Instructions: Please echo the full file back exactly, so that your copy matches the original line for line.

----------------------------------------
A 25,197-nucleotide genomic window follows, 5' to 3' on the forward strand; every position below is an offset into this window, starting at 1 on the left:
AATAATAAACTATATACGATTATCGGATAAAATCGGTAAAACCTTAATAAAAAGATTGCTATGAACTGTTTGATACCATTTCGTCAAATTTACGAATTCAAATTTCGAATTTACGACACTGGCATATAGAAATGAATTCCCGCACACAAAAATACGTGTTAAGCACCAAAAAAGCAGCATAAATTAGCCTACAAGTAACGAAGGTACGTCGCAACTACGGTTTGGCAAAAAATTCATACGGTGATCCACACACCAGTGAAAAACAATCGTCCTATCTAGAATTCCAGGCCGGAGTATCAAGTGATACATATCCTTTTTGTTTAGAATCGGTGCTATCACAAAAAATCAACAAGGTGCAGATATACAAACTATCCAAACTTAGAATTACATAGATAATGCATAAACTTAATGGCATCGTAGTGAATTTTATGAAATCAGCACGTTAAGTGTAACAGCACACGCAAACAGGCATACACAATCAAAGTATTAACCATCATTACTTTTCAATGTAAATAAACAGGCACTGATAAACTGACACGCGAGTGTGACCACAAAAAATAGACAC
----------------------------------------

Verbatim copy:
A 25,197-nucleotide genomic window follows, 5' to 3' on the forward strand; every position below is an offset into this window, starting at 1 on the left:
AATAATAAACTATATACGATTATCGGATAAAATCGGTAAAACCTTAATAAAAAGATTGCTATGAACTGTTTGATACCATTTCGTCAAATTTACGAATTCAAATTTCGAATTTACGACACTGGCATATAGAAATGAATTCCCGCACACAAAAATACGTGTTAAGCACCAAAAAAGCAGCATAAATTAGCCTACAAGTAACGAAGGTACGTCGCAACTACGGTTTGGCAAAAAATTCATACGGTGATCCACACACCAGTGAAAAACAATCGTCCTATCTAGAATTCCAGGCCGGAGTATCAAGTGATACATATCCTTTTTGTTTAGAATCGGTGCTATCACAAAAAATCAACAAGGTGCAGATATACAAACTATCCAAACTTAGAATTACATAGATAATGCATAAACTTAATGGCATCGTAGTGAATTTTATGAAATCAGCACGTTAAGTGTAACAGCACACGCAAACAGGCATACACAATCAAAGTATTAACCATCATTACTTTTCAATGTAAATAAACAGGCACTGATAAACTGACACGCGAGTGTGACCACAAAAAATAGACAC